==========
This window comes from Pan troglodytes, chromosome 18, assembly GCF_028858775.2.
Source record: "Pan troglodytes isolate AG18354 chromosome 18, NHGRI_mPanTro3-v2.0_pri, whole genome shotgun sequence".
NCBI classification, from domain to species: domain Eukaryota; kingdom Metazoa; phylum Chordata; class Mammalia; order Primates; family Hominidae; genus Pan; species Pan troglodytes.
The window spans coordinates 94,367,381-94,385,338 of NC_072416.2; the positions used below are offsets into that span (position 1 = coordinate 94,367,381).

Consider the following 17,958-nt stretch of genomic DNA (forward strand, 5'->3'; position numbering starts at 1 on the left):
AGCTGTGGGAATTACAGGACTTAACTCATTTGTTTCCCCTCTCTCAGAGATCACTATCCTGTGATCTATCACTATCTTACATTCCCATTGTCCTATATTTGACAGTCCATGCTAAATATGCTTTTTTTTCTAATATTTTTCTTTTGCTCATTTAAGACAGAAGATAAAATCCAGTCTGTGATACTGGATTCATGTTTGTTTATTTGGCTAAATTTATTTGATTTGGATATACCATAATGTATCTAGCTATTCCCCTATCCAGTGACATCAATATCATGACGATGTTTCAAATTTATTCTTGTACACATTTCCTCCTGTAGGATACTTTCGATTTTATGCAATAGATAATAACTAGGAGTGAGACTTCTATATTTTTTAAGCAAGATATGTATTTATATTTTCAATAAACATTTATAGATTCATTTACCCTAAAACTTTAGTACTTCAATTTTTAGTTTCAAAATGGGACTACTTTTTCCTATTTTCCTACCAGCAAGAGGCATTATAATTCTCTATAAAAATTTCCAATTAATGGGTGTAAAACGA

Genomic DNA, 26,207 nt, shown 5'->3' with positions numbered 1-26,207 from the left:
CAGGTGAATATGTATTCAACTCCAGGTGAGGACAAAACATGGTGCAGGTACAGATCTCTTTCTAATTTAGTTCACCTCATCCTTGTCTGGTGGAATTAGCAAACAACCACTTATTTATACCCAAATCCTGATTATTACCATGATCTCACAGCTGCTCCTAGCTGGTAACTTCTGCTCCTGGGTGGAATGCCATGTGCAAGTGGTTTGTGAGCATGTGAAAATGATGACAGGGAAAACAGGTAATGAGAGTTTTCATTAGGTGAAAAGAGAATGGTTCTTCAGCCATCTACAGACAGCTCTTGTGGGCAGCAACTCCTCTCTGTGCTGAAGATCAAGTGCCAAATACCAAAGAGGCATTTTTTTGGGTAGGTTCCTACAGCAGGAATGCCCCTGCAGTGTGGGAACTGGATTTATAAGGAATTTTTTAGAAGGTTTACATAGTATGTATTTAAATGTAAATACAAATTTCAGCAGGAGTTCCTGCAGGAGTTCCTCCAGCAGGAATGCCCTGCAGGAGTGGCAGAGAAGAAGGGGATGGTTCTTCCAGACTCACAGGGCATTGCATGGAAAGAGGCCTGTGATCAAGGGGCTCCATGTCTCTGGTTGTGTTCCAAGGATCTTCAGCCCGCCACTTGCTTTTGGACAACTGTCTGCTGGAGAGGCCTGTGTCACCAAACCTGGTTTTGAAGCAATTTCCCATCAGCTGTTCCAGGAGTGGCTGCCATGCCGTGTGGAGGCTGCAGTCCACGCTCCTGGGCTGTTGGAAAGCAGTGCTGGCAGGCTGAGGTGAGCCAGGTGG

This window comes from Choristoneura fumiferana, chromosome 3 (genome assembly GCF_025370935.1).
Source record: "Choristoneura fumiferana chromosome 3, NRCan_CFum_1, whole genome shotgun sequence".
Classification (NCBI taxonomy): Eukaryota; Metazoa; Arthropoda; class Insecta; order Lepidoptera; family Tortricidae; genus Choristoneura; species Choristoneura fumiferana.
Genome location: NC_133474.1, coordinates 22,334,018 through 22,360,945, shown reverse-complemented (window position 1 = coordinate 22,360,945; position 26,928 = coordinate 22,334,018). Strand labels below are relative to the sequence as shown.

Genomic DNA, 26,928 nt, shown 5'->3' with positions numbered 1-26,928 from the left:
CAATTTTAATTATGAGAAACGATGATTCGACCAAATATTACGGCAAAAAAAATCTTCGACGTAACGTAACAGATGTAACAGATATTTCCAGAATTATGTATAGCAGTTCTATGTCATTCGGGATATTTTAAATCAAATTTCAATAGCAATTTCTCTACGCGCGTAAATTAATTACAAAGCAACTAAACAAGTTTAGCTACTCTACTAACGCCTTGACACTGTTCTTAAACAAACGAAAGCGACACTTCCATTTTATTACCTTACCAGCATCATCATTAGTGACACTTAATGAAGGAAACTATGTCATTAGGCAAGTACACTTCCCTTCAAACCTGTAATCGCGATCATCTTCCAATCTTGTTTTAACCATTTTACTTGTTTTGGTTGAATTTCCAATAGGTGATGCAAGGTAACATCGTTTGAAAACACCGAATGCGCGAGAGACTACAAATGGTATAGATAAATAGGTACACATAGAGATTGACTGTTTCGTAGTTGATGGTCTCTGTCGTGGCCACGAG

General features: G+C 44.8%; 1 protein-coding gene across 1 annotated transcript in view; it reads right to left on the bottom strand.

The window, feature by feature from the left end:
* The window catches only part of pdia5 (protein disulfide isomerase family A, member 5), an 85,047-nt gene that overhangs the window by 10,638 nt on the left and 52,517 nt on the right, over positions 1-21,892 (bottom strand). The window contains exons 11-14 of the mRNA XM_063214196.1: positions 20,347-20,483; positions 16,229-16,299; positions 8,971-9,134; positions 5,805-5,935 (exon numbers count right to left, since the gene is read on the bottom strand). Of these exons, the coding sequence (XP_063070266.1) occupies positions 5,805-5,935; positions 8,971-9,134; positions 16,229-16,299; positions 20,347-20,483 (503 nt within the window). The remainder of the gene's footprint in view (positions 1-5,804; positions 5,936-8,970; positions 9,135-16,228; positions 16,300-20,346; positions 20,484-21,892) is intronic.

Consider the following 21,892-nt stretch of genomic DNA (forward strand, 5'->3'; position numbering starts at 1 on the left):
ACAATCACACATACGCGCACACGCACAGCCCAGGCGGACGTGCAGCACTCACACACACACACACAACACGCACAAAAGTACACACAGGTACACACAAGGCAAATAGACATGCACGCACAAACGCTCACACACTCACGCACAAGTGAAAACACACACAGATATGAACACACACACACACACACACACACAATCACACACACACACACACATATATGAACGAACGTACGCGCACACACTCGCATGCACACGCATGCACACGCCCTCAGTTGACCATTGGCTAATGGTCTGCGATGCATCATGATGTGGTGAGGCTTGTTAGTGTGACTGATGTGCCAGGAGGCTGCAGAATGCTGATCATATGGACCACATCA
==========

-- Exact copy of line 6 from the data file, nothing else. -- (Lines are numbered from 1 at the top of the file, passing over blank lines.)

AGCTGTGGGAATTACAGGACTTAACTCATTTGTTTCCCCTCTCTCAGAGATCACTATCCTGTGATCTATCACTATCTTACATTCCCATTGTCCTATATTTGACAGTCCATGCTAAATATGCTTTTTTTTCTAATATTTTTCTTTTGCTCATTTAAGACAGAAGATAAAATCCAGTCTGTGATACTGGATTCATGTTTGTTTATTTGGCTAAATTTATTTGATTTGGATATACCATAATGTATCTAGCTATTCCCCTATCCAGTGACATCAATATCATGACGATGTTTCAAATTTATTCTTGTACACATTTCCTCCTGTAGGATACTTTCGATTTTATGCAATAGATAATAACTAGGAGTGAGACTTCTATATTTTTTAAGCAAGATATGTATTTATATTTTCAATAAACATTTATAGATTCATTTACCCTAAAACTTTAGTACTTCAATTTTTAGTTTCAAAATGGGACTACTTTTTCCTATTTTCCTACCAGCAAGAGGCATTATAATTCTCTATAAAAATTTCCAATTAATGGGTGTAAAACGA